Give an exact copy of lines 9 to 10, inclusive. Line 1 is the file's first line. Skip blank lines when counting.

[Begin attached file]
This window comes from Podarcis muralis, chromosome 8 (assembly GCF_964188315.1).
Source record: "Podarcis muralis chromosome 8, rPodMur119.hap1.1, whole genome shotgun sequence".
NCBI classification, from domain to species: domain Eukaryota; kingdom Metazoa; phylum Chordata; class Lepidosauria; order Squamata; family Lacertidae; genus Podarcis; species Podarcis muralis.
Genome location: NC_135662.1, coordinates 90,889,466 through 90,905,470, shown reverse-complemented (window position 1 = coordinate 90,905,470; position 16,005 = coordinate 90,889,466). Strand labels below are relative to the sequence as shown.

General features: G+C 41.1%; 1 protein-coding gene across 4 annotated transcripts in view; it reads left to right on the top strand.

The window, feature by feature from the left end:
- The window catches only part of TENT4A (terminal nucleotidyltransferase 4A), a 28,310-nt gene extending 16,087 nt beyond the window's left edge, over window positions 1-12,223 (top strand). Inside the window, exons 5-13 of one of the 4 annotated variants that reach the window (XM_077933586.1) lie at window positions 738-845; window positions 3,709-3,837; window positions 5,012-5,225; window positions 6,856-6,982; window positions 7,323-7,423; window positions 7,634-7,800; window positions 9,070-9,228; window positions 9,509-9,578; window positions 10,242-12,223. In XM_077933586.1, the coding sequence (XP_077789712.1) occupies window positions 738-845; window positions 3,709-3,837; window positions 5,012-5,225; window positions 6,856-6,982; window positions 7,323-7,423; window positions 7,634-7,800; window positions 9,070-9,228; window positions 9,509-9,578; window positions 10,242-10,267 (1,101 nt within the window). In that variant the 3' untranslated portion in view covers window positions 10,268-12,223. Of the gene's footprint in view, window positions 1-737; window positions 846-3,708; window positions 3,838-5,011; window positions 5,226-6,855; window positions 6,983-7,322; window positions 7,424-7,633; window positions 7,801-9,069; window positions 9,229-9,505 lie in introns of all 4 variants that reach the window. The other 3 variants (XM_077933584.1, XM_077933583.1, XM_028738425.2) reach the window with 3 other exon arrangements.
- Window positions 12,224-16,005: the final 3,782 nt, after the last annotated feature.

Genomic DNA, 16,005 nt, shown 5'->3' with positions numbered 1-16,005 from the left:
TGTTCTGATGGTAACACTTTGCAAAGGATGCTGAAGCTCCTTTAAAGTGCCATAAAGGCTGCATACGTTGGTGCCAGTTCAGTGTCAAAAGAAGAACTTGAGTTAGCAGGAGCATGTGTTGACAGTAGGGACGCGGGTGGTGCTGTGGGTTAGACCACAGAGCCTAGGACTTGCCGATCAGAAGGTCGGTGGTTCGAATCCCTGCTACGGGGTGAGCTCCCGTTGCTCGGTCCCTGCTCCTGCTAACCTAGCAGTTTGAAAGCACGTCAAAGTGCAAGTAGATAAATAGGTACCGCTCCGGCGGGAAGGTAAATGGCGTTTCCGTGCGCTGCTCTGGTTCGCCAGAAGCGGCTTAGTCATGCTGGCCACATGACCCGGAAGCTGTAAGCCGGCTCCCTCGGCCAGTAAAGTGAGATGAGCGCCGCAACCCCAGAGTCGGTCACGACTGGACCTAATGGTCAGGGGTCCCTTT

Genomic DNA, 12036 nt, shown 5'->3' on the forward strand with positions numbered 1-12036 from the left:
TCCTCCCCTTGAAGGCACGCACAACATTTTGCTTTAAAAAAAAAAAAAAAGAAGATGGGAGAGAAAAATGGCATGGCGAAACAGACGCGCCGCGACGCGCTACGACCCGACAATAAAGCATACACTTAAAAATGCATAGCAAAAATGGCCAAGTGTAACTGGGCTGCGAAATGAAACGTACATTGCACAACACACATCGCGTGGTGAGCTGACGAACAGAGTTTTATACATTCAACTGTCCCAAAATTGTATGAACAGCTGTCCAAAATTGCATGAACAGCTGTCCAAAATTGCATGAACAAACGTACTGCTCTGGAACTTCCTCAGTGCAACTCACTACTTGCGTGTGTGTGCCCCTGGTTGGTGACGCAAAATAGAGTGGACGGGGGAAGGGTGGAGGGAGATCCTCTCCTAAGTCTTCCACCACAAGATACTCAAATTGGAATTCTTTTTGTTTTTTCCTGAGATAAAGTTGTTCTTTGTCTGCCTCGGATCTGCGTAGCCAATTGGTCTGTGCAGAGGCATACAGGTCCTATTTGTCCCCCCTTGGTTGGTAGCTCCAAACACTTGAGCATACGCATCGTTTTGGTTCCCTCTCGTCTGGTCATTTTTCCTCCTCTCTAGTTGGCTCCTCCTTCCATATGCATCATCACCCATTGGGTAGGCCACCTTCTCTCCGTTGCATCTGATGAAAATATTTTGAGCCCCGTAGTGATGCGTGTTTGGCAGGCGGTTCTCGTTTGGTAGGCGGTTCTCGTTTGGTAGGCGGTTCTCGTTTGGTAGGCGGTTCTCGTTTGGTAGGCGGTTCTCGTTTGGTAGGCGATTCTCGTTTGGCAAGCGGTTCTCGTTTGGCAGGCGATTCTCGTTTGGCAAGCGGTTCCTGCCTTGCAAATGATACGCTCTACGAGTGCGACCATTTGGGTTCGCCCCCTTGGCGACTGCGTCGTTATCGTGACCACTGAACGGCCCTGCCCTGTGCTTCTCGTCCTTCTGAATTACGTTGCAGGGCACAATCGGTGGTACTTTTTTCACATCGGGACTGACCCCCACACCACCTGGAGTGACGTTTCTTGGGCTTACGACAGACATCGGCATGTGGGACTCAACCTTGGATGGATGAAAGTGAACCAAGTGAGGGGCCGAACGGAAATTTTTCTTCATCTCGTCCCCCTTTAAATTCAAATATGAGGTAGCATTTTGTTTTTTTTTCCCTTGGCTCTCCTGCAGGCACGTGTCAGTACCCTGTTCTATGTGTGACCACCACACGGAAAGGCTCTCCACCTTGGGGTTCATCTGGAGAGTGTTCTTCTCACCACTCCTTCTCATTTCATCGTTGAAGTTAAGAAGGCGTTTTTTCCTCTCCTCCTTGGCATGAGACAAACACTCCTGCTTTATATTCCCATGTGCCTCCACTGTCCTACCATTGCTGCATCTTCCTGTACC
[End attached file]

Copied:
Genomic DNA, 16,005 nt, shown 5'->3' with positions numbered 1-16,005 from the left:
TGTTCTGATGGTAACACTTTGCAAAGGATGCTGAAGCTCCTTTAAAGTGCCATAAAGGCTGCATACGTTGGTGCCAGTTCAGTGTCAAAAGAAGAACTTGAGTTAGCAGGAGCATGTGTTGACAGTAGGGACGCGGGTGGTGCTGTGGGTTAGACCACAGAGCCTAGGACTTGCCGATCAGAAGGTCGGTGGTTCGAATCCCTGCTACGGGGTGAGCTCCCGTTGCTCGGTCCCTGCTCCTGCTAACCTAGCAGTTTGAAAGCACGTCAAAGTGCAAGTAGATAAATAGGTACCGCTCCGGCGGGAAGGTAAATGGCGTTTCCGTGCGCTGCTCTGGTTCGCCAGAAGCGGCTTAGTCATGCTGGCCACATGACCCGGAAGCTGTAAGCCGGCTCCCTCGGCCAGTAAAGTGAGATGAGCGCCGCAACCCCAGAGTCGGTCACGACTGGACCTAATGGTCAGGGGTCCCTTT